The banana/mango/pineapple smoothie and the unsweetened lemonade with a pot of honey on the side were good too (B). Total cost 445 pesos and a farty bum all afternoon.
Ziggurat (Intermediate C-) on a tiny side street connecting the bottom of P.Burgos with Makati Avenue.
Found out today that I had a job interview for a six month contract in New Delhi and spent much of the afternoon on the internet checking out the Delhi food blogging and restaurant scene, so needless to say was craving a curry by the end of it.
I wouldn’t agree with LP’s description of this place as ‘a culinary gem’ but they are right in that it would be a nice place to sit outside and enjoy an after dinner hookah, although they couldn’t provide one on the day I went.
The huge menu (far too big to be good in my opinion, although it has lots of historical facts on the back) covers classic dishes from the whole of the Middle East and parts of Africa and Northern Indian cuisine, that is, wherever the ancient Islamic empires spread to.
I went with what I knew and although the yogurt marinated Chicken Tandoori had certainly been inside a tandoor, it had a strange after taste that spoilt it for me (C+). I couldn’t eat the Mixed Veg curry it came with as it was laced with far too much coconut (D) and possibly coconut oil which is hard for me to like, so I took it away to give to someone who needed it.
I got a Chicken Tikka to replace it and that wasn’t much different (C). The Basmati Rice and Yogurt (they make their own) Raita were good but they are hard to get wrong (B). At least I was full when I left. The best things were the San Miguel Super Drys (first time I’d had them, much better than the usual) which hit the spot as they came with a frosted glass (B+).
Having a bit of cash left over on the last night of my stay and hardly having eaten any European food for five weeks, I thought I’d treat myself to this Spanish restaurant for a final blowout but was very disappointed. This was the local Makati branch, their main one in Malate is probably better as it gets rave reviews elsewhere.
I ordered two Jamon Croquettas while I was choosing other things from the menu and they were great (B+), but unfortunately things went downhill from here.
This of course is not the restaurants fault but the next dishes were. The Patatas la Cason came with a piquant but rather oily sauce which was tolerable but the nearly raw potatoes were not and I had to leave most of them (C/D).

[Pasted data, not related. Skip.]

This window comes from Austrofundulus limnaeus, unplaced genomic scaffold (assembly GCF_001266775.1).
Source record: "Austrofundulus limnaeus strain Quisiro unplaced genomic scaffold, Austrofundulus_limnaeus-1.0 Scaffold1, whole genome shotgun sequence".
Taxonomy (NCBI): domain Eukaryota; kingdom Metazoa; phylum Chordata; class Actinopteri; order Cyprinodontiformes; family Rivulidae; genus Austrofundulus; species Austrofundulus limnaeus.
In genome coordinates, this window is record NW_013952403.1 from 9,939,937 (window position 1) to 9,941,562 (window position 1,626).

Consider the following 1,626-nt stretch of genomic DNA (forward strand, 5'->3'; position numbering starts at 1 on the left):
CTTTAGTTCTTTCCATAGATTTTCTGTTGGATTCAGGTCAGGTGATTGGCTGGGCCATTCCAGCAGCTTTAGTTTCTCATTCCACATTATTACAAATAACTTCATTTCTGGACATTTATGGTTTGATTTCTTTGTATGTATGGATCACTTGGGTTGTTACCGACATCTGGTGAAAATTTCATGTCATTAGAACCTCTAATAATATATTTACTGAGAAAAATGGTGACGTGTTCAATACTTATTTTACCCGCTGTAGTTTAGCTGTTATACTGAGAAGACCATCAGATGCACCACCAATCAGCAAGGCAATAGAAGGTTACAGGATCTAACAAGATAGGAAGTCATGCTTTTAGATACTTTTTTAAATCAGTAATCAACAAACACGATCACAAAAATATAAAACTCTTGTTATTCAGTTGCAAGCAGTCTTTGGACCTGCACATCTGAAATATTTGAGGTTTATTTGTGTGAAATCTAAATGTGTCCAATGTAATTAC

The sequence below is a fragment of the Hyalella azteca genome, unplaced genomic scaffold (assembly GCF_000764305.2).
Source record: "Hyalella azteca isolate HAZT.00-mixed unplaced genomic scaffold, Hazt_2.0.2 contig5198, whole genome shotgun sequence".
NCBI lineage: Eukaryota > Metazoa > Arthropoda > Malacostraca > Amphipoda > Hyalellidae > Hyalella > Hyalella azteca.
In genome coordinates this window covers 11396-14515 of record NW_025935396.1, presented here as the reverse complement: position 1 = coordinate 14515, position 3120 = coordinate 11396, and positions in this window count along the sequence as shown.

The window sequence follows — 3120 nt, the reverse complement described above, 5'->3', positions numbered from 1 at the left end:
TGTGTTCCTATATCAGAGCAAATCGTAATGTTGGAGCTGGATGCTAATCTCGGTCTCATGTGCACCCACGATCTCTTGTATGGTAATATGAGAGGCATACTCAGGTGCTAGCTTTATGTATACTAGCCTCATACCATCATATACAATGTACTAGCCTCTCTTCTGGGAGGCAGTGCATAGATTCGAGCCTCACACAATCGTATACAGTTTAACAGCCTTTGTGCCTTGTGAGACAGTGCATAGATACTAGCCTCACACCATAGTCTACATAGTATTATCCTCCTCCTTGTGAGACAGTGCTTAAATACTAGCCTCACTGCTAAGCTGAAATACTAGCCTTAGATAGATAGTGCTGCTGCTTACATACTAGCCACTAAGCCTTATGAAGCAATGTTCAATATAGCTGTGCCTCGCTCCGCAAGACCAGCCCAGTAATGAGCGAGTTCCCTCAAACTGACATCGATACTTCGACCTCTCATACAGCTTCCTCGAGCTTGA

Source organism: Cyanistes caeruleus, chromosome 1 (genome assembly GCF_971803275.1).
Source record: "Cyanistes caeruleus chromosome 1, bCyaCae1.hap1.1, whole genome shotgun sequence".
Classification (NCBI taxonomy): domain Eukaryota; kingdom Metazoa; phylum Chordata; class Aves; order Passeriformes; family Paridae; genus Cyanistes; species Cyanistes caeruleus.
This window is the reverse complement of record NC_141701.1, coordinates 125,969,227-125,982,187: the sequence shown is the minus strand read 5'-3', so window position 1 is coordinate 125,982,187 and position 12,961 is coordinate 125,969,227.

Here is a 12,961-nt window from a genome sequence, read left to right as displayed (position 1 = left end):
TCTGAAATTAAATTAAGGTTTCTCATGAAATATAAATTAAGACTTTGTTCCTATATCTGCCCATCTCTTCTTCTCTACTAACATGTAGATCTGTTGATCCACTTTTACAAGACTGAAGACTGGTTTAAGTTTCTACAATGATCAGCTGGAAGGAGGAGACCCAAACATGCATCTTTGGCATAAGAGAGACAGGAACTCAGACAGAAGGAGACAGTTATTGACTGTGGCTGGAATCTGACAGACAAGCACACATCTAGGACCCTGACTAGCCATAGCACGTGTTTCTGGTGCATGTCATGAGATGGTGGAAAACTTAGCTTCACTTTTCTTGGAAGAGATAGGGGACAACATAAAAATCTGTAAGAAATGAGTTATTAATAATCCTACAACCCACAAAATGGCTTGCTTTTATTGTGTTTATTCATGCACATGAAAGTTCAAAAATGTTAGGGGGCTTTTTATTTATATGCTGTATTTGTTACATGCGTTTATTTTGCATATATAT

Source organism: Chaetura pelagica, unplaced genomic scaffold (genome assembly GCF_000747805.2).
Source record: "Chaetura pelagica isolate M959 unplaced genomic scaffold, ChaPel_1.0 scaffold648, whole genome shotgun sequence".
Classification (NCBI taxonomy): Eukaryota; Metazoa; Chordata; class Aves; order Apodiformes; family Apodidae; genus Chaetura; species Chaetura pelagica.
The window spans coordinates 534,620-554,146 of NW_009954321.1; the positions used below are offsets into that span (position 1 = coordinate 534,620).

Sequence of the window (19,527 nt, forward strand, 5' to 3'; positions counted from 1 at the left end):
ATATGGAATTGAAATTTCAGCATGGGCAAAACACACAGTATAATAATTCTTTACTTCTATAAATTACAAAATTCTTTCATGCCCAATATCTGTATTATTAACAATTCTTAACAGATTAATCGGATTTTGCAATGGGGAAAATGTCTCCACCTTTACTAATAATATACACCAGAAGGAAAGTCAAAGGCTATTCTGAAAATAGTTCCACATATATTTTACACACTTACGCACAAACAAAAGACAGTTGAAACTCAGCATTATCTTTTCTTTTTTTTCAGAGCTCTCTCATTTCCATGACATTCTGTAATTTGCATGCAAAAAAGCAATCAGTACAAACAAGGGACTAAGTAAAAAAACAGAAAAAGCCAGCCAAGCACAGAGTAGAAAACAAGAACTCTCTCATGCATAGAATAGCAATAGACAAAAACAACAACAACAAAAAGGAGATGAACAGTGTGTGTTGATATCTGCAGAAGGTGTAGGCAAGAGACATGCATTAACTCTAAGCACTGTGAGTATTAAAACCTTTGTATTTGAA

I also had two canapés, the Montadito d’Lomo was fine(B) but the Champigon ala Plancha turned out to be another montadito with a single Prawn, Mushroom and Olive stapled to a thin slice of loaf with a cocktail stick. It barely covered a third of the bread it was served on and tasted pretty rubbish (C). Most un-Spanish.
To finish I had the Churros which were crispy but didn’t have the slightly doughy centre you would get in Spain (B). The chocolate sauce they came with was barely adequate to dip half the portion in which was a bit of a letdown (C).
Casa Armas markets itself as a top notch place so I have judged it that way. If it had been less pretentious and the food more reasonably priced, it might have got a better score. The roast pork sounds really good but you will need someone to share it with as it has to be ordered in advance.
I checked out most of the bars in the area that were listed in LP (non of which are on P. Burgos to their credit) and out of all of them Howzat at 8471 Kalayaan Avenue had the best atmosphere in my opinion. It’s a sports bar like all the others but people seem to come here to meet friends rather than hookers and the staff are friendly with no ulterior motives.
I stayed at Our Melting Pot which has moved from the address given in LP. It’s now on the 4th floor of the Mavenue Building at #7844 Makati Avenue but the door is around the corner on Guerrero Street. A taxi from the airport should be around 400 pesos. The rooms are clean but quite small and the breakfast is ok but nothing special. However the young staff are very friendly and hospitable and you can use their office phone to make free local calls. A good base for going elsewhere.